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THE GARDEN ISLAND, TUESDAY, OCTOBER 18, 1921
THE GARDEN ISLAND
Issued Every Tuesday
KENNETH C. UOITKU Managing 'Editor
TUESDAY OCTOBER 18, 15)21
, THE PRESS COXFEREXCE
The 1'ress Congress of the World started
its first meeting Wednesday morning. Delegat
es from all parts of the world are attending.
A miniature- league of nations, and not so
miniature at that, is being held in Honolulu
Many of the delegates arrived in Hono
lulu early last week. After registering at
conference headquarters most of them went to
Hawaii and took in the voleano and the scen
ic beauties of the Big Island. They then
sailed for Maui, spent a couple of days there
seeing Haleakala and other sights. Arriving
back in Honolulu Monday morning they roll
ed up their sleeves and got busy on the job
that lies before them.
If it is true that the newspapers mould
the opinion and sentiment of a country, as is
often said, this conference is one of the world's
best hopes for a universal understanding.
Big international questions are being discuss
ed by big men. That they will be discussed
in a worthy, intelligent manner is guaran
teed by the class of men attending the con
ference. The conclusions and agreements reached
at this conference are going to be given to
the people of the world. Europe, Asia, Africa,
Australia, the mainland of the United States
all will read the findings of this body of
men as soon as you and 1 will.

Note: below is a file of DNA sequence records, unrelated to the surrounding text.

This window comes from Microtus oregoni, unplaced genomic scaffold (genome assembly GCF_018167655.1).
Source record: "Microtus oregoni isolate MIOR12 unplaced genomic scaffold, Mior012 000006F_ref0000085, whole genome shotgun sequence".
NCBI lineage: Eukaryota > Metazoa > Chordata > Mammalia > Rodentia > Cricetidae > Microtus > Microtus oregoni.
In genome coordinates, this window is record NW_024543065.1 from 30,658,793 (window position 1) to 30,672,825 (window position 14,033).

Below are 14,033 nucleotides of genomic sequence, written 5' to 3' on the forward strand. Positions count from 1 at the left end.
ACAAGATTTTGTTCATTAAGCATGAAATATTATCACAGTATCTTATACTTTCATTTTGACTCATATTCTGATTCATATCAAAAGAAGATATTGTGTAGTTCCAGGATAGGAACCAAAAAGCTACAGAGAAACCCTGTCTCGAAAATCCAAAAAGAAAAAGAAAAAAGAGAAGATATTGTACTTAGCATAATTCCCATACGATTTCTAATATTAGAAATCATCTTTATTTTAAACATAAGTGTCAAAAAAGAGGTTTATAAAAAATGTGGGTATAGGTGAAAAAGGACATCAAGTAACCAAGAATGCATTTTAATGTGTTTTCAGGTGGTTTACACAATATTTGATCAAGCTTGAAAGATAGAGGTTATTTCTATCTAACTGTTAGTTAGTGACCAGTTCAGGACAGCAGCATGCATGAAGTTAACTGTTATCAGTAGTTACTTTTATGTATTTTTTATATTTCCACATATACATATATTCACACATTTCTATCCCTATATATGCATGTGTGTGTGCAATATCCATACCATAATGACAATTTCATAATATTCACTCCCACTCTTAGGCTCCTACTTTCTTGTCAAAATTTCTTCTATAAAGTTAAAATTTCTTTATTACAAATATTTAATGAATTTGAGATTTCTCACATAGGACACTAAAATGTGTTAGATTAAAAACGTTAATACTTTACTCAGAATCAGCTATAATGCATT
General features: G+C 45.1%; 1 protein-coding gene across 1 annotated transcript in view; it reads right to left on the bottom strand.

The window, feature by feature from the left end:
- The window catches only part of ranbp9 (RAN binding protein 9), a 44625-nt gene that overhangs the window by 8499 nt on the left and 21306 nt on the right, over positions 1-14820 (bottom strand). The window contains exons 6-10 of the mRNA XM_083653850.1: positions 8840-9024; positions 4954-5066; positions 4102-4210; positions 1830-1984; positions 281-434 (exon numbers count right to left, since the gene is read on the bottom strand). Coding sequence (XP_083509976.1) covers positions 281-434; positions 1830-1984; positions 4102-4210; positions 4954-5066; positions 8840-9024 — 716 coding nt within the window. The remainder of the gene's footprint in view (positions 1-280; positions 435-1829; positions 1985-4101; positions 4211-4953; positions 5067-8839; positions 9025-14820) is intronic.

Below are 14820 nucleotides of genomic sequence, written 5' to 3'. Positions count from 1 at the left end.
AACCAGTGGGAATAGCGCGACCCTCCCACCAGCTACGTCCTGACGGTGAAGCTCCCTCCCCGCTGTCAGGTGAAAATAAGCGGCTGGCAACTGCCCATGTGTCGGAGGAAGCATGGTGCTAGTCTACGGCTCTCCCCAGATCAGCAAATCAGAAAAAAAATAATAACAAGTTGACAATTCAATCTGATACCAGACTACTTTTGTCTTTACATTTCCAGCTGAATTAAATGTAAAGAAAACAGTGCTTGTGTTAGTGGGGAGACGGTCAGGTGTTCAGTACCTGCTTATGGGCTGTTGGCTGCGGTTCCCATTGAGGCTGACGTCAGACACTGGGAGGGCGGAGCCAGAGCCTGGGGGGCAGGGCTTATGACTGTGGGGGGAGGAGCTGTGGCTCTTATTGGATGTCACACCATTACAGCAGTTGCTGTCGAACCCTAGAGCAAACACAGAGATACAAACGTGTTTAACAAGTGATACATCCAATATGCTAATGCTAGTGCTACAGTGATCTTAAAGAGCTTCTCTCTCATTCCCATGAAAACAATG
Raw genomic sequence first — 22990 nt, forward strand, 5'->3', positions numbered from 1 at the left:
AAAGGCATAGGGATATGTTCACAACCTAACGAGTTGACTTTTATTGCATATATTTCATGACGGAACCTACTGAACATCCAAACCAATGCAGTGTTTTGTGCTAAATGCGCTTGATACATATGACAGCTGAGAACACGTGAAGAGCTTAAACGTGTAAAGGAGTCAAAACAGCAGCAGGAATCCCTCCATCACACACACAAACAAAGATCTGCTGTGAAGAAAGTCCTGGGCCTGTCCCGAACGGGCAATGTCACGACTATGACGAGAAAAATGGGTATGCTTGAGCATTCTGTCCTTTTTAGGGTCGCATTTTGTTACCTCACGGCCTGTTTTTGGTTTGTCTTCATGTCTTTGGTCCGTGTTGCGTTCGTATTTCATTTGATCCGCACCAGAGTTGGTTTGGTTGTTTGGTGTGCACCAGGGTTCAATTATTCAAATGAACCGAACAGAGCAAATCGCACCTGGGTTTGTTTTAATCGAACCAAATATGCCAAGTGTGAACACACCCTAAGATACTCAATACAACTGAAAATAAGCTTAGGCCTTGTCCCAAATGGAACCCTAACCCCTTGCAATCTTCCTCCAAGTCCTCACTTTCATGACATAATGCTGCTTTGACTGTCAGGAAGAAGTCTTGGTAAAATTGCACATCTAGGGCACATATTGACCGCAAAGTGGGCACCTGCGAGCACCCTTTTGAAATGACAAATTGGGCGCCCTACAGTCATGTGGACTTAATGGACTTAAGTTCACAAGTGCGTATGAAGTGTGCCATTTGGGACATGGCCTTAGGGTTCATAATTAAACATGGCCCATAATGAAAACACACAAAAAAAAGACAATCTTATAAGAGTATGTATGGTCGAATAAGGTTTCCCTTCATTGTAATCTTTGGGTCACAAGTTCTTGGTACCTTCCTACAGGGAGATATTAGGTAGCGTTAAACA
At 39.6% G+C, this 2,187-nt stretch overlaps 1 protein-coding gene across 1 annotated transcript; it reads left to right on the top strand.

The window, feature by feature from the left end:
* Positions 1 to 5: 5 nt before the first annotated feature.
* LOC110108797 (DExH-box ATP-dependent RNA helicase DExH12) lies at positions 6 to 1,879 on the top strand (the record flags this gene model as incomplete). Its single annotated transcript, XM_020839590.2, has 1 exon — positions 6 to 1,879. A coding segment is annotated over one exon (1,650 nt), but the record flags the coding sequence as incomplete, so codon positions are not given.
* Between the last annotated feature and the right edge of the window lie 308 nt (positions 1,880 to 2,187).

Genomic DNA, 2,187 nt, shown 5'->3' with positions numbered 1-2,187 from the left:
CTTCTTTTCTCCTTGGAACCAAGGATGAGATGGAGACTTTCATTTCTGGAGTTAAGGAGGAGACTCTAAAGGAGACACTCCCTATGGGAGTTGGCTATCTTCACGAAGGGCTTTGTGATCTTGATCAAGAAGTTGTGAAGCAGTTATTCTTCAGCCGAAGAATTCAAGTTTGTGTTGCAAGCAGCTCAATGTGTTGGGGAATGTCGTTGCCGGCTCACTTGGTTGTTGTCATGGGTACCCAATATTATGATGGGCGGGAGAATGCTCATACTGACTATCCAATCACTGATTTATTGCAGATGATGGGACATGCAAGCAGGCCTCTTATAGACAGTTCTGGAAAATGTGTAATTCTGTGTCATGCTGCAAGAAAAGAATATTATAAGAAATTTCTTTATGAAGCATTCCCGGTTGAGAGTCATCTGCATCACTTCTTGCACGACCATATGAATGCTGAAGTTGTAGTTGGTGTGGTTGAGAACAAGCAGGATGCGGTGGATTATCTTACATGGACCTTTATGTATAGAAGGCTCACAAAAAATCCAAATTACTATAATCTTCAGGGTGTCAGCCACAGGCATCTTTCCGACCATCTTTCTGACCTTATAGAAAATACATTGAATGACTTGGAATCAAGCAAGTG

A better feeling, a more complete under
standing between nations can be created by
these men than could be built up by official
government representatives. When a num
ber of ministers and ambassadors ami such
get together to settle international questions
there is always a feeling on the part of every
man present that every other representative
there has some kind of a joker up his sleev
es. As a matter of fact, in nine cases out of
ten, all of them are plentifully supplied
But the press conference delegates have
left their jokers at home. They are discuss
ing international questions in a fair, open
manner. And their opinions and their agree
ments are going to mean much to the world.
And for Hawaii this conference must
count. We have .a real labor shortage here.
We have asked that Congress allow us to
import Chinese laborers for a period of five
years. The question is now awaiting action
some time early in 11)22.
If we were bluffing, if we really were
not right "up against it," for men to do the
work in our canefields, this body of men com
ing to our shores would be decidedly disas
trous. They are keen men. They are train
ed observers. And they would, in a very
short time, see that we were trying to "put
But the fact that many acres of our
land are now lying idle because we have not
the men to cultivate them, the fact that we
can hardly harvest the cane we now have
growing, the fact that each year the output
of Hawaii continues to decrease, without
the help, the fact that this decrease in out
put will very materially cut down the reven
ues we pay into the United States treasury
will all have their weight with thinking Am
erican editors and they will make their
voices heard when they go back home.
UXEMl'LO YAlEXr SI TUA Tl OX
According to the report of Secretary of
Labor Davis, in comparing the present labor
situation in the United States with that ex
isting in 11)14, there are now approximately
5,7:53,000 unemployed workers in this coun
try, and his statement has been verified from
Mr. Davis' statement is not put forth
with the intention of creating alarm; for the